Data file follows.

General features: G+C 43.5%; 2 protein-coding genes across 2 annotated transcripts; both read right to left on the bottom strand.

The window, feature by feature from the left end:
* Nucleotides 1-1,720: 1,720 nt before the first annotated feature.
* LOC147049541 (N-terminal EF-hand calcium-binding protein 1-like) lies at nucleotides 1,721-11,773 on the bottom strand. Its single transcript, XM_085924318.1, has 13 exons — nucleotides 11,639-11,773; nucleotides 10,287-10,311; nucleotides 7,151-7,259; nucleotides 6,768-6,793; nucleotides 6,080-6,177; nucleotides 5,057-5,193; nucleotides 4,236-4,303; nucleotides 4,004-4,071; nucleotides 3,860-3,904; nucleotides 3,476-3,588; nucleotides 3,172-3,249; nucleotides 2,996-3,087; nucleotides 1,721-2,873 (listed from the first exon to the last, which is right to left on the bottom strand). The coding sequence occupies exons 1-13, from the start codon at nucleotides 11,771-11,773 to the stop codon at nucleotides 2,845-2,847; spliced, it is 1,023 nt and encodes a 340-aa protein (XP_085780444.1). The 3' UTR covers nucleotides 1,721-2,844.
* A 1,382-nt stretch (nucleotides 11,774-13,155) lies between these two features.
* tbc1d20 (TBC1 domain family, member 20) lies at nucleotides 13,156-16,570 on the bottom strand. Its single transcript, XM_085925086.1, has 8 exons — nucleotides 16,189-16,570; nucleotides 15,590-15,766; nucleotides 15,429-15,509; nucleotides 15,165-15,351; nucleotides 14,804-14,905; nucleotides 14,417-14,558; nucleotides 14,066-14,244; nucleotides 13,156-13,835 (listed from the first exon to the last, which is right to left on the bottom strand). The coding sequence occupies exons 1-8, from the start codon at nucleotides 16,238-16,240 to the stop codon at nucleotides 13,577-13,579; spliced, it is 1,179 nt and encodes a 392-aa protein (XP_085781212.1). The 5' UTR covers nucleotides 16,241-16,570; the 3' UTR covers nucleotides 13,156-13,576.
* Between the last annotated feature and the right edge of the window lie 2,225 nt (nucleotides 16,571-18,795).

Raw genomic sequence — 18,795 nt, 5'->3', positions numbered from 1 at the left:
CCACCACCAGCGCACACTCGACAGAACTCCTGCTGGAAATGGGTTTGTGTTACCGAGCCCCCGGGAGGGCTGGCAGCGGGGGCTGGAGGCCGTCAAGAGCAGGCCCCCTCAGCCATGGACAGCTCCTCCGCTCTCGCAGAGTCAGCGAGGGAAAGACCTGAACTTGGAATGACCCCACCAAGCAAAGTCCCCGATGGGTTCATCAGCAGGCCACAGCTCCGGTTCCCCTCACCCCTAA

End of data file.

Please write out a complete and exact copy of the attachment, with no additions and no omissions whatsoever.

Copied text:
General features: G+C 43.5%; 2 protein-coding genes across 2 annotated transcripts; both read right to left on the bottom strand.

The window, feature by feature from the left end:
* Nucleotides 1-1,720: 1,720 nt before the first annotated feature.
* LOC147049541 (N-terminal EF-hand calcium-binding protein 1-like) lies at nucleotides 1,721-11,773 on the bottom strand. Its single transcript, XM_085924318.1, has 13 exons — nucleotides 11,639-11,773; nucleotides 10,287-10,311; nucleotides 7,151-7,259; nucleotides 6,768-6,793; nucleotides 6,080-6,177; nucleotides 5,057-5,193; nucleotides 4,236-4,303; nucleotides 4,004-4,071; nucleotides 3,860-3,904; nucleotides 3,476-3,588; nucleotides 3,172-3,249; nucleotides 2,996-3,087; nucleotides 1,721-2,873 (listed from the first exon to the last, which is right to left on the bottom strand). The coding sequence occupies exons 1-13, from the start codon at nucleotides 11,771-11,773 to the stop codon at nucleotides 2,845-2,847; spliced, it is 1,023 nt and encodes a 340-aa protein (XP_085780444.1). The 3' UTR covers nucleotides 1,721-2,844.
* A 1,382-nt stretch (nucleotides 11,774-13,155) lies between these two features.
* tbc1d20 (TBC1 domain family, member 20) lies at nucleotides 13,156-16,570 on the bottom strand. Its single transcript, XM_085925086.1, has 8 exons — nucleotides 16,189-16,570; nucleotides 15,590-15,766; nucleotides 15,429-15,509; nucleotides 15,165-15,351; nucleotides 14,804-14,905; nucleotides 14,417-14,558; nucleotides 14,066-14,244; nucleotides 13,156-13,835 (listed from the first exon to the last, which is right to left on the bottom strand). The coding sequence occupies exons 1-8, from the start codon at nucleotides 16,238-16,240 to the stop codon at nucleotides 13,577-13,579; spliced, it is 1,179 nt and encodes a 392-aa protein (XP_085781212.1). The 5' UTR covers nucleotides 16,241-16,570; the 3' UTR covers nucleotides 13,156-13,576.
* Between the last annotated feature and the right edge of the window lie 2,225 nt (nucleotides 16,571-18,795).

Raw genomic sequence — 18,795 nt, 5'->3', positions numbered from 1 at the left:
CCACCACCAGCGCACACTCGACAGAACTCCTGCTGGAAATGGGTTTGTGTTACCGAGCCCCCGGGAGGGCTGGCAGCGGGGGCTGGAGGCCGTCAAGAGCAGGCCCCCTCAGCCATGGACAGCTCCTCCGCTCTCGCAGAGTCAGCGAGGGAAAGACCTGAACTTGGAATGACCCCACCAAGCAAAGTCCCCGATGGGTTCATCAGCAGGCCACAGCTCCGGTTCCCCTCACCCCTAA